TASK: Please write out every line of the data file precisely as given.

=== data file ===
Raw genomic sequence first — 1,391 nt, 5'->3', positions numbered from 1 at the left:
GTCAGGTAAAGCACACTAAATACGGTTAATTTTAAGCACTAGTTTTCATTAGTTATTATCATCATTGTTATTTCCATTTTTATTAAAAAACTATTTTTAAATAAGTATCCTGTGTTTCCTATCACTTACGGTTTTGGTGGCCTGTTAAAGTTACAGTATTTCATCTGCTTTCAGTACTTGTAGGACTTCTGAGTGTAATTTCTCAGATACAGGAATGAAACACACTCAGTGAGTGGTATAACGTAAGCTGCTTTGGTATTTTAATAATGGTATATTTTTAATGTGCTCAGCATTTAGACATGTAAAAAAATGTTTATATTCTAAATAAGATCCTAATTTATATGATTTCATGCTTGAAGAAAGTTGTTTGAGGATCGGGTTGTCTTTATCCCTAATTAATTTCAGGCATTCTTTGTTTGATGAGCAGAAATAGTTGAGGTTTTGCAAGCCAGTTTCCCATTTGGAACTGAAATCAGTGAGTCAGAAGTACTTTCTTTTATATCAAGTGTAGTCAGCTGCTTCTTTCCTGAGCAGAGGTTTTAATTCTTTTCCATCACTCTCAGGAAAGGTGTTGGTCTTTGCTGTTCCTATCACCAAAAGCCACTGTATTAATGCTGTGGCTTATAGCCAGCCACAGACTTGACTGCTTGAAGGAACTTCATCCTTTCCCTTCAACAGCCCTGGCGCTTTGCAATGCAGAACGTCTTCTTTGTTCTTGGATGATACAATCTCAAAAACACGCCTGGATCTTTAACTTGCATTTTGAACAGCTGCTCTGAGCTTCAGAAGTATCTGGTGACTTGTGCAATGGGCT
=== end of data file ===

Raw genomic sequence first — 1,391 nt, 5'->3', positions numbered from 1 at the left:
GTCAGGTAAAGCACACTAAATACGGTTAATTTTAAGCACTAGTTTTCATTAGTTATTATCATCATTGTTATTTCCATTTTTATTAAAAAACTATTTTTAAATAAGTATCCTGTGTTTCCTATCACTTACGGTTTTGGTGGCCTGTTAAAGTTACAGTATTTCATCTGCTTTCAGTACTTGTAGGACTTCTGAGTGTAATTTCTCAGATACAGGAATGAAACACACTCAGTGAGTGGTATAACGTAAGCTGCTTTGGTATTTTAATAATGGTATATTTTTAATGTGCTCAGCATTTAGACATGTAAAAAAATGTTTATATTCTAAATAAGATCCTAATTTATATGATTTCATGCTTGAAGAAAGTTGTTTGAGGATCGGGTTGTCTTTATCCCTAATTAATTTCAGGCATTCTTTGTTTGATGAGCAGAAATAGTTGAGGTTTTGCAAGCCAGTTTCCCATTTGGAACTGAAATCAGTGAGTCAGAAGTACTTTCTTTTATATCAAGTGTAGTCAGCTGCTTCTTTCCTGAGCAGAGGTTTTAATTCTTTTCCATCACTCTCAGGAAAGGTGTTGGTCTTTGCTGTTCCTATCACCAAAAGCCACTGTATTAATGCTGTGGCTTATAGCCAGCCACAGACTTGACTGCTTGAAGGAACTTCATCCTTTCCCTTCAACAGCCCTGGCGCTTTGCAATGCAGAACGTCTTCTTTGTTCTTGGATGATACAATCTCAAAAACACGCCTGGATCTTTAACTTGCATTTTGAACAGCTGCTCTGAGCTTCAGAAGTATCTGGTGACTTGTGCAATGGGCT